The Cov moves toward future with electric vehicle chargers

Federal grant to provide bulk of $600K investment at four garages, parking lots

COVINGTON, Ky. – Covington is about to make it more feasible for drivers to own electric vehicles with the pending installation of charging stations at four locations in the city.

The City, through the Covington Motor Vehicle Parking Authority, is putting up $100,000 to match a $500,000 federal Carbon Reduction Funds grant funneled through the OKI Regional Council of Governments.

Covington will use the money to install a combination of Level 2 and Level 3 (faster) vehicle chargers for paid use at:

  • RiverCenter Garage, 10 Rivercenter Blvd.
  • Midtown Garage, 25 E. Fifth St.
  • The Pershing Lot in MainStrasse Village, between West 7th Street and Pershing Avenue a block east of Main Street.
  • On-street on Philadelphia Street near Fifth Street.

City leaders said the EV infrastructure will move Covington further down the path of being a 21st Century community even as it benefits the environment by reducing carbon emissions.

“This grant will get the Parking Authority in the game of E-charging, increase the functionality of our lots and garages, better establish Covington as a destination for travelers, and make EV possible for more residents,” said Kyle Snyder, who wrote the grant application as Covington’s Infrastructure Development Specialist and executive director of its Parking Authority. “It makes me happy when we can do something green for the city.”

Snyder said the City would move to issue a formal request for proposals for companies to provide and install the devices. Covington-based M&M Mid-Valley Services & Supply has provided technical expertise related to EV charging technology during the process.

How soon the devices can be installed will depend on several factors, including supply chain availability, he said. The number of devices and what levels at each location is still being worked out and will depend in part on cost.

The fees for each device will be set to cover the cost of electricity and maintenance.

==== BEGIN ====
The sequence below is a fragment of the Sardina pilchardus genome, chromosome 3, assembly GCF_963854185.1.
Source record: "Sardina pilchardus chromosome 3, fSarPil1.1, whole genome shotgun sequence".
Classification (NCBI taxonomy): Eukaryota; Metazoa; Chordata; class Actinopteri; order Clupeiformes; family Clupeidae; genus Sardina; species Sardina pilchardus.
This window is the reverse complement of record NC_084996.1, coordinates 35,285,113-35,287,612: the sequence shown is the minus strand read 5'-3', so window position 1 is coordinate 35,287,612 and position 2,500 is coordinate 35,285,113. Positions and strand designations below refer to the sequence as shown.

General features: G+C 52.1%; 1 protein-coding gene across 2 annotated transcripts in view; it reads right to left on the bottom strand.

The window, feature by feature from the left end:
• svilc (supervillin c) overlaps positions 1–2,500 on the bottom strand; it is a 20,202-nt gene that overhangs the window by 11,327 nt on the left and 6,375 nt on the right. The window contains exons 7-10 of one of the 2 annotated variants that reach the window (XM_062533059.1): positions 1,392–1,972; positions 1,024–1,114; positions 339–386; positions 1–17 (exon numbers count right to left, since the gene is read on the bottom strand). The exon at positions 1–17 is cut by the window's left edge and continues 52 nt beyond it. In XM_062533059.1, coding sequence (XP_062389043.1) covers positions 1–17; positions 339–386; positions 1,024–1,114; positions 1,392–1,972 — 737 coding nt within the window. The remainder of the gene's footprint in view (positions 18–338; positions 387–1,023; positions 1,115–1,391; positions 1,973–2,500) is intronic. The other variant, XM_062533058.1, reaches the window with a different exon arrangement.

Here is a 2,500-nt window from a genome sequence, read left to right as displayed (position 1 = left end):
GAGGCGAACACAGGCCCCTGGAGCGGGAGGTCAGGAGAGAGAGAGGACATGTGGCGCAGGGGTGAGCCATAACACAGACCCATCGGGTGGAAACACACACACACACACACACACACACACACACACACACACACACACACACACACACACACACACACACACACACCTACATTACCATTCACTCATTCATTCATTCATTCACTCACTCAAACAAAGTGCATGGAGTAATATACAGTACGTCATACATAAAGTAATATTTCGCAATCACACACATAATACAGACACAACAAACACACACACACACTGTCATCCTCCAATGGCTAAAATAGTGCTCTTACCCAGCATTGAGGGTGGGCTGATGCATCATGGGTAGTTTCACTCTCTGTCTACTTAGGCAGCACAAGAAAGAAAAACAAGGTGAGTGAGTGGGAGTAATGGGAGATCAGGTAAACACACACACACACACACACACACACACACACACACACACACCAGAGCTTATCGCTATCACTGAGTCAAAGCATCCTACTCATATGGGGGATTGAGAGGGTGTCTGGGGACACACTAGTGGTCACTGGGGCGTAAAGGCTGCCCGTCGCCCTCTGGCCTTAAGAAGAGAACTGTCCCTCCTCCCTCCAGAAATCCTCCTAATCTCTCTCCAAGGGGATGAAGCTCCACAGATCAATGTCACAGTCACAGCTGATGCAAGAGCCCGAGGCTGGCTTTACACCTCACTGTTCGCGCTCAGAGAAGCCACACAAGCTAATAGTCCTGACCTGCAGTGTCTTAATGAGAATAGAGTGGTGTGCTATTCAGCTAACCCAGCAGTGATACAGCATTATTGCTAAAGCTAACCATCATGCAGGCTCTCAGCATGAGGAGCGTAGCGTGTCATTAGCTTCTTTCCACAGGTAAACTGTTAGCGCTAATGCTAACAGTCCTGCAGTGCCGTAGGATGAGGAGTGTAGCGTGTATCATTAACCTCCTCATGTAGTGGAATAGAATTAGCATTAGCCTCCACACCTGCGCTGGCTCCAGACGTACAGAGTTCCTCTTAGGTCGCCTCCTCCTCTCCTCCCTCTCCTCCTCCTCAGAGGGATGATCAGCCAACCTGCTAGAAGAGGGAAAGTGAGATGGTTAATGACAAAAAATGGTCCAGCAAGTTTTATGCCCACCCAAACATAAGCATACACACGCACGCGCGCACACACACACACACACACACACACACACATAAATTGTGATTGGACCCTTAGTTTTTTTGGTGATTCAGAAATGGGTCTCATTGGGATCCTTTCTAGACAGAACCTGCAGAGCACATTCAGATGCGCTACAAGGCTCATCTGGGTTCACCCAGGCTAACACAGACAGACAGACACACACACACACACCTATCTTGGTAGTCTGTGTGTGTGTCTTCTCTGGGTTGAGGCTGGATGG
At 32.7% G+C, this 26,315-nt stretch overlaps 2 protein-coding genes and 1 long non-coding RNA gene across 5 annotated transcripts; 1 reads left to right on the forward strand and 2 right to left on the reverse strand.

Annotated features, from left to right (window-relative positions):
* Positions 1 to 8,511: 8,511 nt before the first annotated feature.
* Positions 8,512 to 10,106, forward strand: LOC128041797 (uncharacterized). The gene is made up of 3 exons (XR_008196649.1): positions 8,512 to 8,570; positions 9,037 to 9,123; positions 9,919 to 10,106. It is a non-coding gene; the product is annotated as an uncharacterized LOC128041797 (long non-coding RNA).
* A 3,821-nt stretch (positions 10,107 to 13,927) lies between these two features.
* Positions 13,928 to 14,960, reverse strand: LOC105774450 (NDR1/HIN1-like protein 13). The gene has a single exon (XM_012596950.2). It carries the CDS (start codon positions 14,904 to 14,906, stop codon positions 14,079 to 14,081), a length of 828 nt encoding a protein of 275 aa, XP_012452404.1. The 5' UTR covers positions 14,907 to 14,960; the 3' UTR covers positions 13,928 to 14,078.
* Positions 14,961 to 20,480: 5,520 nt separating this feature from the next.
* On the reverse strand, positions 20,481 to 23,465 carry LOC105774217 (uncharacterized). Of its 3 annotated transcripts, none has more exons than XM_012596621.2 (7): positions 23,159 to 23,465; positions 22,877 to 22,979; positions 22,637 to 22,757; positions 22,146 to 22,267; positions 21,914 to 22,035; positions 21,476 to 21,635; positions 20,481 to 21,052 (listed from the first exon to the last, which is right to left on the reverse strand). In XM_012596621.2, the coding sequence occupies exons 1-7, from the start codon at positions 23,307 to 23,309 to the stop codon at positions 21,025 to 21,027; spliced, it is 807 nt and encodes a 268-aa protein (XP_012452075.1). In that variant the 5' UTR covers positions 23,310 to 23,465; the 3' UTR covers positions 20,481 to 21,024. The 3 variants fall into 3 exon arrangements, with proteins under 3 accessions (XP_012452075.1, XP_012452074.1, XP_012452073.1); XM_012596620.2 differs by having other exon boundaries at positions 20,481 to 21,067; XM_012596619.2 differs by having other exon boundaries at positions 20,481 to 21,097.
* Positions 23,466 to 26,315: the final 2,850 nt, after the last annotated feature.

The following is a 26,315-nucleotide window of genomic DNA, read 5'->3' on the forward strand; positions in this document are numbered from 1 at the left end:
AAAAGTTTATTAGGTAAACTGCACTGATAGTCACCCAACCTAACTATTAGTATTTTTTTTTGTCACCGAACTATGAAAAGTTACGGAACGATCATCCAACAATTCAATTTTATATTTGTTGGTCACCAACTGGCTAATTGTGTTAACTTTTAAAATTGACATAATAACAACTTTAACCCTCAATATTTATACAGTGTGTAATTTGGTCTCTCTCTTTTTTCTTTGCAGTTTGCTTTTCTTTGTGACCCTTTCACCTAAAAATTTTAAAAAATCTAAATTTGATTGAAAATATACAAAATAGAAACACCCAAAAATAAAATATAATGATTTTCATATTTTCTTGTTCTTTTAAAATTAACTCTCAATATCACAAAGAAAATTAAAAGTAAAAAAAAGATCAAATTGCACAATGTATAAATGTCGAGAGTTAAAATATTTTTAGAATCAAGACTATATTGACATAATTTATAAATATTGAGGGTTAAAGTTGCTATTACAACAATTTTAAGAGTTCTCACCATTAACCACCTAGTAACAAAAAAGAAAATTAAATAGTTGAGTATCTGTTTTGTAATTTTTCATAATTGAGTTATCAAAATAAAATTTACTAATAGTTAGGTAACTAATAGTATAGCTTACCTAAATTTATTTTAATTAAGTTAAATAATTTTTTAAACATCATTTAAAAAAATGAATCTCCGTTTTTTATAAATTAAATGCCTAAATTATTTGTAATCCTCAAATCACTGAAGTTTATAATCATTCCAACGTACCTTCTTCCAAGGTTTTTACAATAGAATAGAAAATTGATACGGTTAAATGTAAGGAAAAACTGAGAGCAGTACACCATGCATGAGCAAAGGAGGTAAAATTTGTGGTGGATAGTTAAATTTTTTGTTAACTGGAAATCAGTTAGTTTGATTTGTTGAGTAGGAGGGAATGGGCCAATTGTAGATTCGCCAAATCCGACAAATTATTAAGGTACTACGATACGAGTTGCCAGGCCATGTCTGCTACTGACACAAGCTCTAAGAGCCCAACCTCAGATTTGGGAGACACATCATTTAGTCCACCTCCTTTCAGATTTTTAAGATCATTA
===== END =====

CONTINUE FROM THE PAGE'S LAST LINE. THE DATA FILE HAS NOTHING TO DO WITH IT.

Currently, EV chargers are available in Covington at Hotel Covington, Marriott at RiverCenter, and the John R. Green garage.

Snyder said Covington based the four new locations on where it received inquiries from residents for EV infrastructure and where it would be most accessible for visitors. The City is applying for additional grants that would allow more locations to be equipped. Long term, the City hopes to create solar infrastructure to cut the power needs of the charging stations.

Those decisions will be guided by data the federal government will collect on the new devices’ usage. As more electric vehicles are sold, the demand for charging stations will only grow, Snyder said.

Improvement needed

Covington’s new infrastructure fills a gap in Kentucky. Comparatively, the Commonwealth fares poorly compared to other states when it comes to EV infrastructure.

The Bluegrass State scored 5.5 out of 100 and was fifth from the bottom among states in the 2023 State Transportation Electrification Scorecard published by the American Council for an Energy-Efficient Economy. EV charging infrastructure planning and goal setting is one of the policy areas measured, with another being the implementation of that infrastructure.

Meanwhile, a December 2020 Consumer Reports survey named “not enough public charging stations” as the single-biggest factor holding people back from buying or leasing an electric vehicle. It was named by 48 percent of respondents.


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